How to cut an Iberian Ham at home

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Professional ham cutting is an art that requires skill and technique. Here we provide you with information about the ritual of professional ham cutting:

Professional ham cutting ritual

Ham choice: To obtain a good ham, it is important to choose a quality one. Hams must be properly cured and must have been stored correctly to preserve their flavor and texture.

The correct position: The ham should be placed on the cutting support, with the hoof facing up and the widest part facing down. It is important to ensure that the ham is well supported and does not move during cutting.

The knife: The knife is an essential tool for professional ham cutting. It should be long and flexible, with a thin, sharp blade to obtain precise and uniform cuts.

The first cut: To start the cut, you must make a V-shaped cut in the widest part of the ham. This cut is made to create a flat surface on which the ham can rest and make uniform cuts.

The cutting technique: The cutting technique consists of making thin, uniform cuts in the ham, always keeping the knife at a 45-degree angle. The cuts should be straight and precise, and should not be too deep to avoid breaking the slice.

The cutting order: Cutting the ham must be done in a specific order. First the club is cut, followed by the counter-mace and, finally, the tip. Each part of the ham has a different flavor and texture, so it is important to respect the cutting order.

The presentation: Once all the slices of ham have been cut, it is important to present them properly. The slices should be placed on a large, flat plate, fat side down and forming a fan.

We leave you 5 tips to cut ham at home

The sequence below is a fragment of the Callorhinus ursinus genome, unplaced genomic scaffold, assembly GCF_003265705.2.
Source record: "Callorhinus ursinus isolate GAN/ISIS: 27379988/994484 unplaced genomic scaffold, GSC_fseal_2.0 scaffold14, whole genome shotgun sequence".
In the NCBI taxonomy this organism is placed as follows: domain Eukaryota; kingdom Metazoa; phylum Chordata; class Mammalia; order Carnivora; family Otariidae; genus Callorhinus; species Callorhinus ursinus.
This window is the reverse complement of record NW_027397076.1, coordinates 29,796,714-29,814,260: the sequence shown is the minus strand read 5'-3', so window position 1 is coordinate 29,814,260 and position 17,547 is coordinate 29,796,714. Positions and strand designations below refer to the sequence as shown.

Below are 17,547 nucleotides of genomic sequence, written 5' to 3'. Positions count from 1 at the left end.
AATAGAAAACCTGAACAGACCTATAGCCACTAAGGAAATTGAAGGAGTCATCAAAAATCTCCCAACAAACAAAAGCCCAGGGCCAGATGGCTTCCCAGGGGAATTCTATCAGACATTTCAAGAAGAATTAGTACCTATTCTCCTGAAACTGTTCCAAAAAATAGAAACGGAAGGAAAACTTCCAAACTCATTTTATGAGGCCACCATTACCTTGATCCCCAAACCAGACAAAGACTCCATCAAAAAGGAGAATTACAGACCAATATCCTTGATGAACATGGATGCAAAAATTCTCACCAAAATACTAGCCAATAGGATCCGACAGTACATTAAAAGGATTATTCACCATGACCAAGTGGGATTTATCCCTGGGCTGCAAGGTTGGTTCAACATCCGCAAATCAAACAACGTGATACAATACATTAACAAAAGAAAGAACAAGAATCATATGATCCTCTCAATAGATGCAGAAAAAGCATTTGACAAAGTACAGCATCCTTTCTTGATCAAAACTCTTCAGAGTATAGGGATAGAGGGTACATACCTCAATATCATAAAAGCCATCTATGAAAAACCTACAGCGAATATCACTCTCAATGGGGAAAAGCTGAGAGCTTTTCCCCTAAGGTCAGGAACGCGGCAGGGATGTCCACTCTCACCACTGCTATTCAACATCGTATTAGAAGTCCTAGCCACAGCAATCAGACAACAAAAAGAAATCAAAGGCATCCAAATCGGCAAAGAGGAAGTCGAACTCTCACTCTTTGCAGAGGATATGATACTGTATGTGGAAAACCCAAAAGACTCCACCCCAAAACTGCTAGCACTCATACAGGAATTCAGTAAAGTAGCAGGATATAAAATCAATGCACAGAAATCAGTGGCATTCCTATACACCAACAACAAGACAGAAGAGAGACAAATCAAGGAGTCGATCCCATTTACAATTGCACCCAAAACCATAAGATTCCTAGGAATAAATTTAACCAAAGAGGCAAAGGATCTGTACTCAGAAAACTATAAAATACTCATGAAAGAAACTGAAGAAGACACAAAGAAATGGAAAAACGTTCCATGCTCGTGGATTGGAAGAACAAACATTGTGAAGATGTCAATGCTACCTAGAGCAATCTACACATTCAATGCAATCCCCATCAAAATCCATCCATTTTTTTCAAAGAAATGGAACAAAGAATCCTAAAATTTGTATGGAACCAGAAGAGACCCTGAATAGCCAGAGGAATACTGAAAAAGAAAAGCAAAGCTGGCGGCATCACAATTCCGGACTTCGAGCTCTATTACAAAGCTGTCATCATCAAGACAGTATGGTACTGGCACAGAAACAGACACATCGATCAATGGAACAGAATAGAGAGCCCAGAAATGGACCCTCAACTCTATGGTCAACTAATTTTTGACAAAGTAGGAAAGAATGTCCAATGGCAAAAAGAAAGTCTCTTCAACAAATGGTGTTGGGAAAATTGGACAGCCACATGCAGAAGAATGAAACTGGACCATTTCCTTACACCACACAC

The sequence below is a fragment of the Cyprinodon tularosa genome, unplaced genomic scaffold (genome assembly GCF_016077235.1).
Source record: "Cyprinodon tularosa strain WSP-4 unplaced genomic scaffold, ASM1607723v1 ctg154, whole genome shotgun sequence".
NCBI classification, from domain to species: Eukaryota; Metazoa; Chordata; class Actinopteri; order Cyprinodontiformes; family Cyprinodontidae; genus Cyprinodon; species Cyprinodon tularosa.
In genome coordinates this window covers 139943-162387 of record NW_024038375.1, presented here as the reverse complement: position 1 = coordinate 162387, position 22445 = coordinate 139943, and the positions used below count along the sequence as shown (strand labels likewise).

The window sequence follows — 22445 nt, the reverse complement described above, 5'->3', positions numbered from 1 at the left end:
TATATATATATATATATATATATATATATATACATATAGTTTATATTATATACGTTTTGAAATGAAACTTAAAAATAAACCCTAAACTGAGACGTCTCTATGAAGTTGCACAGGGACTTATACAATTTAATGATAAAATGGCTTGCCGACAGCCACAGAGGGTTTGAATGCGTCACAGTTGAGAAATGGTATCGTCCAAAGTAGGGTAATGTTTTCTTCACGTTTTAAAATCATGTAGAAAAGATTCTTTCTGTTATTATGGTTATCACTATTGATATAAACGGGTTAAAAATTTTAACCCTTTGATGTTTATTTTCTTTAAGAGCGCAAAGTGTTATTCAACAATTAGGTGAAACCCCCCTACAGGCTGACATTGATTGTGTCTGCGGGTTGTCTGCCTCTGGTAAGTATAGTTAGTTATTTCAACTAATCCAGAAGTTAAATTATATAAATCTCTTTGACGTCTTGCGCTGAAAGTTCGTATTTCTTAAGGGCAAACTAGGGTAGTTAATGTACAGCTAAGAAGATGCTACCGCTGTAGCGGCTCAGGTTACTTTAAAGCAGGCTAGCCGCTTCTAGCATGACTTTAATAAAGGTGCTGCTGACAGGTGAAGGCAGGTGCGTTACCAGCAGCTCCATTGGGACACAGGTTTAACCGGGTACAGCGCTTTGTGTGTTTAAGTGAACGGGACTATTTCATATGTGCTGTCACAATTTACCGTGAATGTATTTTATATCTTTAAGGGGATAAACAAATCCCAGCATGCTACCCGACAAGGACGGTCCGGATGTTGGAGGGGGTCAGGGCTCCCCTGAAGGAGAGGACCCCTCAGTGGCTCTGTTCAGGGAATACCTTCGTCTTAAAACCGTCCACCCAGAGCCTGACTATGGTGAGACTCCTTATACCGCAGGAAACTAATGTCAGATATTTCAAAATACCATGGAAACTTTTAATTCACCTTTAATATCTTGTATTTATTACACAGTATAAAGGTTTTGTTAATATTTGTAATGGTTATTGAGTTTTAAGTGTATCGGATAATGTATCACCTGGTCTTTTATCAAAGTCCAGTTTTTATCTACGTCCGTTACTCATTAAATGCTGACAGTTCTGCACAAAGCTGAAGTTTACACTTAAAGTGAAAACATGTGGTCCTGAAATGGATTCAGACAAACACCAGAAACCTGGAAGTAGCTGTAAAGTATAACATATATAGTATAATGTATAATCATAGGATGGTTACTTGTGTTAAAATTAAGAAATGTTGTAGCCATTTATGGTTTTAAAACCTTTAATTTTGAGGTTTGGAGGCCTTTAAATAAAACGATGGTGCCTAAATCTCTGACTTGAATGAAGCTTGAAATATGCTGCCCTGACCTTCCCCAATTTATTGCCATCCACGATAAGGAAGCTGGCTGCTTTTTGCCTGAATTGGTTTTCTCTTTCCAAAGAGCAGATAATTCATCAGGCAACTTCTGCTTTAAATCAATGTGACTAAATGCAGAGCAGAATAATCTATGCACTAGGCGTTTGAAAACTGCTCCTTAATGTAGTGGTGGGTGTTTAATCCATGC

Plate of knife-cut Iberian ham
  1. Use a good knife: Make sure you have a long, sharp knife with a flexible blade that allows you to cut the ham precisely. A good knife will make the job easier and allow you to make finer cuts.
  2. Start at the widest part: Start cutting at the widest part of the ham, which is easier to handle. Place the ham on a support so that it does not move and make thin cuts in the direction of the hip.
  3. Create a flat surface: So that you can cut the ham evenly, it is important to create a flat surface. To do this, cut a small slice of the ham on the opposite side to the one you are cutting.
  4. Cut at an angle: Hold the knife at an angle of about 45 degrees and make thin, straight cuts. Avoid making zigzag cuts, as this can cause the ham to lose its flavor and texture.
  5. Don't waste anything: Use all the ham and don't waste anything. After cutting the slices, you can use the leftover pieces to make broths or to add flavor to your dishes. Also, don't forget to clean the knife and holder well after use.

Do you identify when a ham is 100 acorn-fed Iberian ham?

Based on the diet that the animal receives, we can identify three types of Iberian ham.

  • De Bellota, during the montanera period the animal has only consumed acorns, herbs and other fruits from the pasture
  • For Cebo de campo, the animal has been in the field in freedom feeding on feed from cereals, herbs and fruits
  • As bait, in this case the animal has only been fed feed made with cereals and legumes.

Do you know the 100% Duroc breed ham?

Duroc is one of the many breeds of pig that exist and 100% is the degree of racial purity of each specimen. The origin of this breed is North American, although it is currently one of the most produced pigs in Europe and more specifically in Spain.

Currently, the Duroc is one of the most used pigs in the production of ham, both for crosses with other white-coated pigs and for crosses with Iberian pigs. On our website we have this available Duroc Batallé Gran Reserva Ham to enjoy an extraordinary Duroc 100% ham.

Some characteristics of this breed are:

  • It is a reddish-colored pig covered with relatively long fur and larger in size than the Iberian pig. Adult specimens usually weigh around 350 kg.
  • They have black hoofs. This only occurs when they are pure 100% or crossed with Iberian breed pigs.
  • Feeding and breeding are usually carried out intensively in closed livestock farms and feed.

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